By Steven Cohen, ACE
Working Faster and More Intuitively with Avid Media Composer
I haven't met Steven Cohen, but after reading his book, Avid Agility ($36.88), I feel like I have. Cohen was a pioneer in nonlinear editing, cutting the first studio feature to use Avid (Lost in Yonkers). He's taught at the AFI, was publisher of the Editor's Guild magazine and co-founded the Avid Editor's Advisory Committee. And, now, he's published the most ambitious and comprehensive book on Avid Media Composer I've read. (Avid should include this with every Composer system sold).
This book could have had a number of other titles: “Avid Demystified,” “Avid Revealed,” or “Flying with Avid.” I can promise you one thing… should you get this book, and I highly advise you do if you're a Media Composer editor, rookie or old pro, “Avid Agility” will make you a better editor, guaranteed.
This is much more than a operating manual or how-to — it's like having a seasoned pro sitting next to you, revealing his trade secrets, explaining and enlightening you, all for the cost of a book.
In 236 jam-packed pages, Cohen has managed to take us on a very personalized trip through an admittedly complex and often baffling tool that has had its share of supporters and detractors. He shows us tips and tricks, shortcuts and gotchas, and reveals secrets that explain in concise and colorful prose and illustrations the versatile ways Media Composer can and should be used. He explains it in a straightforward manner that doesn't talk down or overcomplicate understanding.
Frankly, it's no secret that we editors are often stingy with our secrets and methods... admittedly, it's one of our worst traits, mea culpa. So for Cohen to have opened up decades of know-how and tips and tricks to advance our skill set is fantastic, and it only benefits us to take advantage of the opportunity.
“Avid Agility” is up-to-date with Media Composer 5, and covers just about all new aspects and features. Every page has some new shortcut or feature that you previously may have bypassed or neglected. Editing, speed and keyboard shortcuts can make the difference between you or another editor getting the job or not. With Cohen's vast array of shift, control and command shortcuts, methodology and approach, new levels of speed and versatility can be achieved.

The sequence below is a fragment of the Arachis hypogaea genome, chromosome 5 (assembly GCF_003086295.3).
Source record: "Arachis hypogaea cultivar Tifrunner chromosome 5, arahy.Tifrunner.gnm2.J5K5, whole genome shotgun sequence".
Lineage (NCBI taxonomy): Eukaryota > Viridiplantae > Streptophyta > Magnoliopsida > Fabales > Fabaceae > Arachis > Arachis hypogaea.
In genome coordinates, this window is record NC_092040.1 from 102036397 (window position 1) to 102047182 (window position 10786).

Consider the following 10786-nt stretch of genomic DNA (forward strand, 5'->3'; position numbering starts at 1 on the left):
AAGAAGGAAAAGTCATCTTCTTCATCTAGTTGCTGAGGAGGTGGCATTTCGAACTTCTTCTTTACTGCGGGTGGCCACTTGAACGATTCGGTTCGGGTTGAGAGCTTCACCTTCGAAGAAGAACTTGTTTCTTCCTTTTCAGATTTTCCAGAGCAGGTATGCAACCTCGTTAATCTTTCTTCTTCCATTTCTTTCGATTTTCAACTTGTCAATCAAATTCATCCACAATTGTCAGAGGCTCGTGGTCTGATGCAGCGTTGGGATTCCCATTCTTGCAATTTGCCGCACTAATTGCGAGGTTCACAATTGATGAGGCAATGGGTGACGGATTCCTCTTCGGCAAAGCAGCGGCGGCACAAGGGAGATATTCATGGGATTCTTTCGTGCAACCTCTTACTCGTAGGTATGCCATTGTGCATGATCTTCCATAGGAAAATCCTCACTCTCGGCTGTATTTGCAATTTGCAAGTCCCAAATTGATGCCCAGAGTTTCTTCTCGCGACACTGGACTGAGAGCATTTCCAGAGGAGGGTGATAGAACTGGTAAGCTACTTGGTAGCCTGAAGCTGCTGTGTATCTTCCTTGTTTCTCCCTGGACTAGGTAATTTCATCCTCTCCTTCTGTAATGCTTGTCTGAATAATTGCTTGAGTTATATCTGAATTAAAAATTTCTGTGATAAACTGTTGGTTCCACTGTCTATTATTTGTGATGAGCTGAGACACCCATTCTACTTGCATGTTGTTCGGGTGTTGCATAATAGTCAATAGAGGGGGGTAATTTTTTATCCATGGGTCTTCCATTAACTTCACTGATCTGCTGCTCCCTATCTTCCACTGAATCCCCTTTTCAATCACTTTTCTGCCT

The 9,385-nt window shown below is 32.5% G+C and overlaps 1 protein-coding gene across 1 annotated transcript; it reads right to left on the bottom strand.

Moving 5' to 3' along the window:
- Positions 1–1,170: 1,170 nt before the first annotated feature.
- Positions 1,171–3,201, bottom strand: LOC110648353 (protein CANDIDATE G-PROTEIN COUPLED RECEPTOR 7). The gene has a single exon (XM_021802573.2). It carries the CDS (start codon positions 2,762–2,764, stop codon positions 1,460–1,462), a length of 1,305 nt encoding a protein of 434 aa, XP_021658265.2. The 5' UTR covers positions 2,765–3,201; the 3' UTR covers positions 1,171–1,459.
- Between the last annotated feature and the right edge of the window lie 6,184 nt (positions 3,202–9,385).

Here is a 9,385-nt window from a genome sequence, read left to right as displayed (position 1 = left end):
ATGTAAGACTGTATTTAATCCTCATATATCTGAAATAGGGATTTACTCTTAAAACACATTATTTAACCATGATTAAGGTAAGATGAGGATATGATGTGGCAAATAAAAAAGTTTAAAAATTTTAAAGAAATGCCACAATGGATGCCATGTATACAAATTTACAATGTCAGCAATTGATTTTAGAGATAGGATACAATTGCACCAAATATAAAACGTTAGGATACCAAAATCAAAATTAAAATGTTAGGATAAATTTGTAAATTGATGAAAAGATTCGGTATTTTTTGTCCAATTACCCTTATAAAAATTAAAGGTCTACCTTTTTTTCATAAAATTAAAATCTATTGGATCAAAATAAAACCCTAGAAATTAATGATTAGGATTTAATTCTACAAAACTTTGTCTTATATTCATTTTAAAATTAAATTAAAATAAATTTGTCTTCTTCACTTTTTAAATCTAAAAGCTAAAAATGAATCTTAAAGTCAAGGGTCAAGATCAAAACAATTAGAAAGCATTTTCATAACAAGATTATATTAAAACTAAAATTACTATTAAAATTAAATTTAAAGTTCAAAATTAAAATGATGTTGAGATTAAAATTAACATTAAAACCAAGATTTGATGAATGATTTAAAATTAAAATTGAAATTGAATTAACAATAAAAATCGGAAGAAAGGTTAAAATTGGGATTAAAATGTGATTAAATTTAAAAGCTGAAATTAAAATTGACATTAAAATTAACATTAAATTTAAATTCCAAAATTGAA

I started learning new things almost immediately about the ins and outs of Media Composer that I didn't know (or ignored) after almost 21 years of cutting on it. The breadth of coverage is huge. From an in-depth look at Media Composer's interface, through the Smart Tool, new approaches of media management, color correction, audio mixing, toolsets and workspaces, to explaining Composer's new complex but powerful advanced keyframing model — his concise explanations detail not only how to use it, but why it beats the old keyframing model.
Cohen uses detailed graphics to show us highlights in the keyboard or user interface that match precisely what he's explaining in text. Rather than just tell us,"This is how it's done," Cohen shows us why he does things the way he does. Much of his methodology is outside the box — bypassing Avid's conventional wisdom.
For example, Cohen shows us a much more efficient and precise way to consolidate media in order to copy media over from one system to another that works better than Avid's own consolidate function. He explains things that aren't found in Avid's manuals or online help centers — problems and solutions that are garnered from years of his own experience. His customization tips alone are worth the price of the book: things that may seem obvious, but that we've never done, like programming the mouse to enable functions that took multiple keystrokes, or that additional functions can be mapped to the keyboard that aren't listed in the manual or command palette.
There's no stone left unturned. It's hard to understand how he got so much into this book. There are literally hundreds of tips to be found in these pages.
In great detail Cohen even covers Media Composer's film tools and methodology, giving newbies a primer in pulldown, how Filmscribe works, examining change, optical and cut lists, giving us potential problems to watch out for.
Cohen's personal philosophy of editing is as much an ingredient of the book as these concise explorations of the editing system. In explaining a wonderful section on how he personally sets up his system (and why), he explains, "The more you can free yourself from thinking about the machine, the more your focus will be on the material you're editing... every time you look down, you slow down."
As I went through the book, I realized the disparity we as editors, have in just how we get educated on the use of our systems. Some of us have the luxury of one-on-one professional editing tutors or classes, others go up through the ranks at facilities or organizations, but so many others are in the boondocks, isolated and far from schools or others who might impart their experience and wisdom. With the cost of the technology now so low and multiplying daily, it's to these isolated and geographically scattered editors that this book might be even more valuable... even though there is so much great info here that even the most experienced pro can benefit.
An unexpected benefit of this book is a new look of Media Composer as the highly developed, complex and innately flexible system it is.
To learn more about Steven Cohen, ACE, visit his Website: www.splicenow.com.
Jonathan Moser is an Emmy-winning New York freelance editor/producer and contributing writer for Post. He can be reached at firstname.lastname@example.org.